Master of Engineering

Student Handbook

Master of Engineering in Molecular Engineering

This is a set of academic policies and requirements that are applicable to students the Pritzker School of Molecular Engineering’s (PME) Master of Engineering (MEng) program. For any questions or clarifications, please contact the Program Director or the Dean of Students Office. The manual will receive regular updates. Significant policy updates will be communicated to current students via email prior to appearing in the handbook.

Nadya Mason
Dean of the Pritzker School of Molecular Engineering
Office: ERC 299C
Email: nmason1@uchicago.edu

Paul Nealey
Vice Dean for Education & Outreach
Office: ERC 229
Email: nealey@uchicago.edu

Rovana Popoff
Senior Associate Dean for Education and Strategy
Office: ACC 212
Email: rpopoff@uchicago.edu

Laura Rico-Beck
Education and Outreach Coordinator
Contact for: Outreach and Graduate Student Professional Development
Office: ACC 215
Email: lricobeck@uchicago.edu

Briana Konnick
Director of Career Development
Contact for: Career advising and career-related resource sharing and programming
Office: ACC 217
Email: bkonnick@uchicago.edu

Terry Johnson
Program Director
Contact for: Issues or concerns not addressed by the contacts below
Office: ACC 115
Email: tdj@uchicago.edu

Anna Kent
Assistant Director of Academic Programs
Contact for: Main contact for MEng students for curriculum, registration, graduation and program/degree progress
Office: ACC 114
Email: kent1@uchicago.edu

Phil Griffin
Track Lead and Advisor
Contact for: Academic advising&
Office: ERC 105B
Email: pjgriffin@uchicago.edu

Mustafa Guler
Director of Experiential Learning
Track Lead and Advisor
Contact for: Academic advising
Office: TAAC 15
Email: mguler@uchicago.edu

The PME Dean of Students Office is your primary resource as you navigate the wide variety of offices and programs across the University. Overall, our mission is to support graduate students in their academic engagement and progress. Students should reach out to our team for help in addressing any issue that might impact their success in their program (e.g., health problems, dynamics with faculty and peers, and concerns about academic preparation). The sooner students meet with us, the better able we are to offer appropriate and proactive assistance.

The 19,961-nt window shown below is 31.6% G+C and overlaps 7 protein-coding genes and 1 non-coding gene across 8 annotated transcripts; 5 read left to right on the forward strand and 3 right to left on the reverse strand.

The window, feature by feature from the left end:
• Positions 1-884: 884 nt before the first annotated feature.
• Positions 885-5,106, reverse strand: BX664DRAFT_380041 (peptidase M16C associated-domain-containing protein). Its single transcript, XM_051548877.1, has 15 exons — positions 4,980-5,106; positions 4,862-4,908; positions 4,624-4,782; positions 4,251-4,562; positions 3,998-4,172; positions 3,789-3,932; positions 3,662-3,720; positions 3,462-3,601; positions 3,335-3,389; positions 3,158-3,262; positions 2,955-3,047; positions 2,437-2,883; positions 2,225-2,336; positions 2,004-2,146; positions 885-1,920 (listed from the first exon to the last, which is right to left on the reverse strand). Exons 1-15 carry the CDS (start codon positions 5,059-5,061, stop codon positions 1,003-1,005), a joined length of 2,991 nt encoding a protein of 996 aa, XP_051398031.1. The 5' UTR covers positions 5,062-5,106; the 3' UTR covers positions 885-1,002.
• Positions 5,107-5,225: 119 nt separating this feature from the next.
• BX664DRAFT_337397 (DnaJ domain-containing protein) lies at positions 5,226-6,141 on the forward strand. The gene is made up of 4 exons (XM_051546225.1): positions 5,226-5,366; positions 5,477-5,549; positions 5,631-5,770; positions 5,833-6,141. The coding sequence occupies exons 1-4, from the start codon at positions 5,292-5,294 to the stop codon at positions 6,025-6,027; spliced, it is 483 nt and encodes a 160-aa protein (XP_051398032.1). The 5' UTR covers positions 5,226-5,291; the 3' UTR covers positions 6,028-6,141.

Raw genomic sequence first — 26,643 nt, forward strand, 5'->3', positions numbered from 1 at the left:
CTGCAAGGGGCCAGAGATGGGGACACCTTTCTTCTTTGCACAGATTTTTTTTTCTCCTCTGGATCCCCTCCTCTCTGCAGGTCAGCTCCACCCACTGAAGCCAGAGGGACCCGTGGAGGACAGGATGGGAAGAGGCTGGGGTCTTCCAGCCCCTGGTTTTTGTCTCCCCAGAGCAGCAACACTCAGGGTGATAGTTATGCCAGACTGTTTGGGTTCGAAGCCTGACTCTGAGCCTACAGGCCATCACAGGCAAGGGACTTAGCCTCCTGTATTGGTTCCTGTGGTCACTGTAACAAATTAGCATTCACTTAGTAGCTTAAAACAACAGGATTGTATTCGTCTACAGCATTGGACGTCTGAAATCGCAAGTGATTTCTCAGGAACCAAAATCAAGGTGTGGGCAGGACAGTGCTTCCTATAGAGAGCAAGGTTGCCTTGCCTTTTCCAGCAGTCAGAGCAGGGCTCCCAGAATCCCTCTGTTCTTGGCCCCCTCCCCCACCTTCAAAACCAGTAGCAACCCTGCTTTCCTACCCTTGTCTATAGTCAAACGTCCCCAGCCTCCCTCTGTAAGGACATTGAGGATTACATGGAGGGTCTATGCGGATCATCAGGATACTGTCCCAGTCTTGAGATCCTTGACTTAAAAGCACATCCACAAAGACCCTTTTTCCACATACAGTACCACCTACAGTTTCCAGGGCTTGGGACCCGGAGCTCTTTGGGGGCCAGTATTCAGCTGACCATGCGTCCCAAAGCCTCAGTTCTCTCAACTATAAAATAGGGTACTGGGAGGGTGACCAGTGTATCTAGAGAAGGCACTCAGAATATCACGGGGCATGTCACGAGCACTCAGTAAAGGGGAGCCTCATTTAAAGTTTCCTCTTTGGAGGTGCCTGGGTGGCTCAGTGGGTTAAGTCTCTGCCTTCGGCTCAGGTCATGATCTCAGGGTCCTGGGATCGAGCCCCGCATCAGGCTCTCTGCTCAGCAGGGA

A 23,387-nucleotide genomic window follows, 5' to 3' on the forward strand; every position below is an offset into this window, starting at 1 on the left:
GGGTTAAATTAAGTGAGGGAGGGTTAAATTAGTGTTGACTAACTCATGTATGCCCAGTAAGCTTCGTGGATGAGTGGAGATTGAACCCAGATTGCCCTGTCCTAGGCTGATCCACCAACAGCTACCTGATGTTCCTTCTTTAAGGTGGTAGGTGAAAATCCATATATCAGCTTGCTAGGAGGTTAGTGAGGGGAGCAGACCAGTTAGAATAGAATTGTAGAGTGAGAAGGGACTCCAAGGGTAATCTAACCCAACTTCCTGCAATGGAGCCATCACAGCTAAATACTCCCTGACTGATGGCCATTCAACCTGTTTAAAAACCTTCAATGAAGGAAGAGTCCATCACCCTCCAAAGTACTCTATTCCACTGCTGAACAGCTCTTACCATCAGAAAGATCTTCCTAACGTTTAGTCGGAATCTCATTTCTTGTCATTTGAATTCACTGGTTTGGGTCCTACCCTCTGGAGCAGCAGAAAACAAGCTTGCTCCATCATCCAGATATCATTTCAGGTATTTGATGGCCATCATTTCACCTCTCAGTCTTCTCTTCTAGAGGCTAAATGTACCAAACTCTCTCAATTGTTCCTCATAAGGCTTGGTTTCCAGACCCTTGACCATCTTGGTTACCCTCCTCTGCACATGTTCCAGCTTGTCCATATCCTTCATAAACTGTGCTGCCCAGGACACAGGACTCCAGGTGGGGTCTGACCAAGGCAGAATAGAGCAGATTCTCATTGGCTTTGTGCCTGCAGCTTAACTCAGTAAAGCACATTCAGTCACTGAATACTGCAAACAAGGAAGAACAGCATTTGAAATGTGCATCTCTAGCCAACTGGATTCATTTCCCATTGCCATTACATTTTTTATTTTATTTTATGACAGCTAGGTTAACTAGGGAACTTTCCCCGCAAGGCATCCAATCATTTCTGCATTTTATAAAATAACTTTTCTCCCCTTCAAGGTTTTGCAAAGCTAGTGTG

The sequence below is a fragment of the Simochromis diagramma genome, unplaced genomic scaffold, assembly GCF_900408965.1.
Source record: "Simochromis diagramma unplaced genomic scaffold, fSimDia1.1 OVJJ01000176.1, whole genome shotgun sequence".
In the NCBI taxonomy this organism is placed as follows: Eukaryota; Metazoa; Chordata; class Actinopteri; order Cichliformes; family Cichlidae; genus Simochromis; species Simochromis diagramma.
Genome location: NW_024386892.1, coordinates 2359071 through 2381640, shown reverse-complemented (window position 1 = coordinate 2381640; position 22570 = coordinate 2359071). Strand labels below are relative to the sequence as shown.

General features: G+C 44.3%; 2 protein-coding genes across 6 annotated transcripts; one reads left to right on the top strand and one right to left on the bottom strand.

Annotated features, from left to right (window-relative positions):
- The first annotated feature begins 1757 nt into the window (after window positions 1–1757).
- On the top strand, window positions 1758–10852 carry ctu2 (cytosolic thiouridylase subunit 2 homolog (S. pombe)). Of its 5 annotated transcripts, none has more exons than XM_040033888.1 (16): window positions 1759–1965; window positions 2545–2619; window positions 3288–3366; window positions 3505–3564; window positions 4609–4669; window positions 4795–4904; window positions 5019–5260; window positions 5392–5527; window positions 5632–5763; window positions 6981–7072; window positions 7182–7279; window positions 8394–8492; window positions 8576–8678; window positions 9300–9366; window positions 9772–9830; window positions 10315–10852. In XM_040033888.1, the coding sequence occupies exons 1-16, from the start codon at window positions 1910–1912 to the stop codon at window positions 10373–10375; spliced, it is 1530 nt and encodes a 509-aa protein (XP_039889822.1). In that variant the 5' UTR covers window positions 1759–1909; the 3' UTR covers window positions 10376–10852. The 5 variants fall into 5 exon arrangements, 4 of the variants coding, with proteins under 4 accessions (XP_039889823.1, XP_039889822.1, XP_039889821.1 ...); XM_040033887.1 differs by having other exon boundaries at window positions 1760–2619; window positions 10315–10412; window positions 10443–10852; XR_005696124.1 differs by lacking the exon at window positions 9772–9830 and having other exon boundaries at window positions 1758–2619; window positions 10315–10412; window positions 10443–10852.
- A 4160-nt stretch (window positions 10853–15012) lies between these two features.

In addition to general advising and support, faculty and staff working in this area assist students in the processes and policies related to academic progress and degree requirements, registration and enrollment, student leadership and involvement, financial aid, access to university resources, overall student health and well-being, and other related matters. The Dean of Students Office connects students with opportunities to develop as teachers and researchers, to enhance their broader professional development, and to foster diversity in their academic and co-curricular lives.

David Taylor
Dean of Students
Contact for: Student status changes (e.g., leaves of absence and graduation), management of academic and behavioral disciplinary issues, and providing/coordinating support for students with disabilities and health difficulties
Email: davidtaylor@uchicago.edu

Brett Stachler
Associate Dean of Students, Recruitment and Admissions
Emailbstachler@uchicago.edu 

Lillian M. Griffin
Assistant Dean of Students for Graduate Student Funding
Email: lmcphear@uchicago.edu

Ozge Kocak Hemmat
Assistant Dean of Students for Registration and Data Management
Contact for: Student records (milestones, registration, graduation), non-degree visiting students
Email: kocakozge@uchicago.edu

  • The university’s academic calendar can be found here.
  • Course registration dates, including Add/Drop deadlines, can be found here.
  • The Office of the Bursar’s policies, including dates by which late fees will be assessed, can be found here.

The PME master’s program adopts a holistic coursework-focused approach covering fundamental and applied science and engineering alongside humanities, entrepreneurship, and business. The program encourages students to take advantage of opportunities outside of coursework to gain valuable skills that will support their success as engineers. Success requires a commitment to academics along with efforts to build positive professional relationships. As a graduate student, you will be expected to assume an increased responsibility for your own progress, to ask questions, and to raise issues or concerns as they arise. This applies to academic questions that may be best addressed by an advisor, as well as to questions that are not academic but are affecting your ability to progress through the program.